In May, Cobb held a second Nashville Helping Nashville benefit concert to support “independent venues” with donation money flowing through and to MVAN—a financial arrangement our deeply incurious local press did not bother to investigate. MVAN advertises itself as a nonprofit, but Cobb has refused to answer our questions about its organizational status. For the past nine months, he’s repeatedly declined to provide us with the tax documents the IRS requires nonprofits to make public upon request. And, as we reported in June, documents from a records request revealed that the Secretary of State’s office has dissolved MVAN on two occasions due to its failure to provide mandatory paperwork. In other words, Cobb’s GoFundMe for the EXIT/IN accepted donations last year for nearly seven months on behalf of an organization that the State of Tennessee has deemed to be no longer in existence.

The Pamphleteer has reached out to Cobb multiple times about these allegations as well as to obtain copies of MVAN’s annual reports and financial disclosures. He cannot be reached for comment. He can never be reached for comment. Maybe we should see if we have the same contact info for him as the Nashville Scene, WPLN, Axios, the Tennessee Lookout, and Tennessean.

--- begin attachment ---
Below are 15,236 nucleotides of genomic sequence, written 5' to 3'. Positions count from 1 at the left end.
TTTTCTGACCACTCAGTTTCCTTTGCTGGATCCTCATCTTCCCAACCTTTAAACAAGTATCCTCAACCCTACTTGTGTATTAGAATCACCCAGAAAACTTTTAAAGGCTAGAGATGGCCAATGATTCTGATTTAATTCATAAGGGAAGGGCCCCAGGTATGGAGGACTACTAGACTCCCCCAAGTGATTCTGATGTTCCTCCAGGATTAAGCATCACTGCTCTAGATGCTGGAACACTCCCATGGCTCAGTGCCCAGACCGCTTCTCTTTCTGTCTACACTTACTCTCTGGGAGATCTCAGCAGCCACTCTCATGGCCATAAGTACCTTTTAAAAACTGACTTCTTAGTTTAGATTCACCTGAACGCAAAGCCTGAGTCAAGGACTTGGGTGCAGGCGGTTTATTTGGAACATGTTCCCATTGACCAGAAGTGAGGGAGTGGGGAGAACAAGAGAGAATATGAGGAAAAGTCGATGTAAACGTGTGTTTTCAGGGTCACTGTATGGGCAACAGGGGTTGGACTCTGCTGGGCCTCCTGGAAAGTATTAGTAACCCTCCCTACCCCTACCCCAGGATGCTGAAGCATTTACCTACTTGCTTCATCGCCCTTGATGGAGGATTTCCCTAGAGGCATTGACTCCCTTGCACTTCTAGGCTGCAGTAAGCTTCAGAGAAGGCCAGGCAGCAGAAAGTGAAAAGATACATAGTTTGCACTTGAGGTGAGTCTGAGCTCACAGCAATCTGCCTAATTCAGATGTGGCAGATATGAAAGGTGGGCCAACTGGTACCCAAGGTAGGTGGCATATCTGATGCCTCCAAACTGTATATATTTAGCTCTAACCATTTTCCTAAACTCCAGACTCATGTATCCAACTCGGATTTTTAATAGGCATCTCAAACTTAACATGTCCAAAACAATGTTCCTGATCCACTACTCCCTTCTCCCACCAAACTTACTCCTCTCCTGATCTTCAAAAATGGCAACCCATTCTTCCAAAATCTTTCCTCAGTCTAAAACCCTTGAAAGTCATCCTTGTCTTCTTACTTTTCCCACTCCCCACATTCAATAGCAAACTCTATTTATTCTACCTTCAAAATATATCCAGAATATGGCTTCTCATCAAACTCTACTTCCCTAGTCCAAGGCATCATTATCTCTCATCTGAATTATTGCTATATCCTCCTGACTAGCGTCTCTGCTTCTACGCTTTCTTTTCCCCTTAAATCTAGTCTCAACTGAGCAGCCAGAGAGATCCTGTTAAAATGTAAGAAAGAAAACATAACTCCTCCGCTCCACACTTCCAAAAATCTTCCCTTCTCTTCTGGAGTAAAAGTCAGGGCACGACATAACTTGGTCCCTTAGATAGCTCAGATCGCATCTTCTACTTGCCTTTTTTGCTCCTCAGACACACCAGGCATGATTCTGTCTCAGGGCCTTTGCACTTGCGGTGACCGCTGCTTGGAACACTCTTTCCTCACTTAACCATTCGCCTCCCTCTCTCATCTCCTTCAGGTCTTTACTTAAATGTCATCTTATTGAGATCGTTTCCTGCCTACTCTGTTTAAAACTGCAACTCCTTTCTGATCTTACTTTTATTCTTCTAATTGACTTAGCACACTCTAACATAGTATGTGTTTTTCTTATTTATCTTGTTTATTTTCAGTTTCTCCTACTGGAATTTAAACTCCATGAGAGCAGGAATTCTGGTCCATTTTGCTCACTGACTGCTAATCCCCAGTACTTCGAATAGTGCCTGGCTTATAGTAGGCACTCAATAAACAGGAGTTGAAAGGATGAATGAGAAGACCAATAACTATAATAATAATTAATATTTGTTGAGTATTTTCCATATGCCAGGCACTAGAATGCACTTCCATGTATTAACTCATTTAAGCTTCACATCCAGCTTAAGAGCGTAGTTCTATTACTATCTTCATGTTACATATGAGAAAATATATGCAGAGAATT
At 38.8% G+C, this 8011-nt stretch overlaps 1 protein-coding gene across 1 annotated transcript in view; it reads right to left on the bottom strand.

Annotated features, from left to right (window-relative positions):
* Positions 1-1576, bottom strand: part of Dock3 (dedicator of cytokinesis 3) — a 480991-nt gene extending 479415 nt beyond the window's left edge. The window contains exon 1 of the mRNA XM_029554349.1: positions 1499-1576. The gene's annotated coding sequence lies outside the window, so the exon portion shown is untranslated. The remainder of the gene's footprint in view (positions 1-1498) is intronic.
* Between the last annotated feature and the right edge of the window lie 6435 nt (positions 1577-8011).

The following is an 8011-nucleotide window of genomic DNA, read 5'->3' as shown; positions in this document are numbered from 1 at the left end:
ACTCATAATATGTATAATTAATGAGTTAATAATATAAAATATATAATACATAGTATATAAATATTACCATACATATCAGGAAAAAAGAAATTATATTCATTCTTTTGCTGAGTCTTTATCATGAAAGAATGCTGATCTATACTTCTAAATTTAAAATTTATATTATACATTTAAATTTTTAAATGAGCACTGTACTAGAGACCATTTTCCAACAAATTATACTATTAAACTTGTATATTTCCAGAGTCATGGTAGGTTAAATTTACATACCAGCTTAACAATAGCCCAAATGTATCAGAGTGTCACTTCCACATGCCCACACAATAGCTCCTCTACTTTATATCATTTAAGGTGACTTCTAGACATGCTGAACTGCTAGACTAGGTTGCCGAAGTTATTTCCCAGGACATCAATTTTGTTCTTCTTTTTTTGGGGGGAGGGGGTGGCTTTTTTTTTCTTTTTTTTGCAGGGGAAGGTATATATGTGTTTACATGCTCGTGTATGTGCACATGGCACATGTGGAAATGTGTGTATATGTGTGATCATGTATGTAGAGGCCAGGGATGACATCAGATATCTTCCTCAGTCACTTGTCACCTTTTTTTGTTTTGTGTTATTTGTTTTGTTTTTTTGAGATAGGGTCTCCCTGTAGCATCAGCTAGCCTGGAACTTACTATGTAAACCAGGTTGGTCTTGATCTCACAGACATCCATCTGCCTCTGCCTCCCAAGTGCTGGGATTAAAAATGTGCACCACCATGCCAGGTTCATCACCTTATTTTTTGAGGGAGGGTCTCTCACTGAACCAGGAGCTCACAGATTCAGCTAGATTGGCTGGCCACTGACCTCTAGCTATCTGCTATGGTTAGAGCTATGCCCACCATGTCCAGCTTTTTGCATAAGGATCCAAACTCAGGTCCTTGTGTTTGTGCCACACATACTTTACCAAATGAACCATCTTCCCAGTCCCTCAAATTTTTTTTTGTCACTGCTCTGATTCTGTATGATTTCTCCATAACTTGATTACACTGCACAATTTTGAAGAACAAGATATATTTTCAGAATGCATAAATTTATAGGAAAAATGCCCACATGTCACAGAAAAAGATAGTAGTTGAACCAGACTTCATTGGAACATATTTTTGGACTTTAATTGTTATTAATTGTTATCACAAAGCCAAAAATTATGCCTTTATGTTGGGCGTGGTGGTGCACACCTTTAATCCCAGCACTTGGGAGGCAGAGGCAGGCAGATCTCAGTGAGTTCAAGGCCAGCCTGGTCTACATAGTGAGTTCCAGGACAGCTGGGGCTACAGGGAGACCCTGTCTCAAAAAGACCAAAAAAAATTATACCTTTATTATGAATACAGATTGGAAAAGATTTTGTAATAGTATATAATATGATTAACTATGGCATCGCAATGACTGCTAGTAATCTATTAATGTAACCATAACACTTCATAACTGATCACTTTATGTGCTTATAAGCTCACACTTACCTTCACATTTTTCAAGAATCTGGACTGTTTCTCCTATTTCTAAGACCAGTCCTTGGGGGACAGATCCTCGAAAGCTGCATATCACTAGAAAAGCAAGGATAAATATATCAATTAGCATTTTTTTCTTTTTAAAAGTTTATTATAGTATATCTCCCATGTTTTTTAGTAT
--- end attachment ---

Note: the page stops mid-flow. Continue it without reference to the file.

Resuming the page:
View the full calendar here.

🍺 The Pamphleteer hosts Bar Hours on the third Thursday of every month (the next meeting is this Thursday, November 17th) at Lucky's 3 Star Bar from 6-8 PM.

👨🏻‍🌾 Check out the Pamphleteer farmer's market guide.

🎧 Listen to the Pamphleteer's Picks on Spotify, the playlist of our favorite music in town each week.


🎸 Honky Tonk Tuesday @ American Legion Post 82, 5p, Free, Info‌‌‌‌‌‌‌‌‌‌‌‌‌‌‌‌‌‌
+ Two step lessons @ 7p, The Cowpokes @ 8p

🎻 Bluegrass/Old Time Jam w/Christian Sedelmeyer @ The 5 Spot, 8:30p, Free, Info

🎺 Todd Day Wait @ The Underdog, 11:30p, Free, Info‌‌‌‌‌‌‌‌‌‌‌‌‌‌‌‌‌‌
+ Honky Tonk Tuesday afterparty, down the street


🎻 Beethoven's Pastoral Symphony @ Schermerhorn, 11/17-19, $26, Info

🕺 Drugdealer @ Third Man Records, (11/27), $25, Info

🎸 Jason Bonham's Led Zeppelin Experience, (11/30), $37.50, Info

🤣 Louis C.K. @ Ryman, (12/14), $35, Info

🎸 Widespread Panic @ Bridgestone, (12/30-31), Info

🎻 Sierra Farrell's NYE Circus Spectacular @ Brooklyn Bowl, (12/31), $35+, Info

🎸 Tedeschi Trucks Band @ Ryman, 1/23-25, 8p, $49.50, Info

🎻 Billy Strings @ Bridgestone, 1/24-25, 8p, $TBA Info

🎻 Billy Strings @ Ryman, 1/26, 8p, Info
+ Only elligable if you purchased a ticket to one of his previous nights' Bridgestone shows

🎙 Weyes Blood @ Brooklyn Bowl, 2/22, 8p $23+, Info



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“Similarly that is no true democracy in which the whole crowd of citizens is free to do whatever they wish or purpose, but when, in a community where it is traditional and customary to reverence the gods, to honor our parents, to respect our elders, and to obey the laws, the will of the greater number prevails, this is to be called a democracy.”

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Today's newsletter is brought to you by Megan Podsiedlik (Nashville), Edward Landstreet (Local Noise), and Davis Hunt (everything else).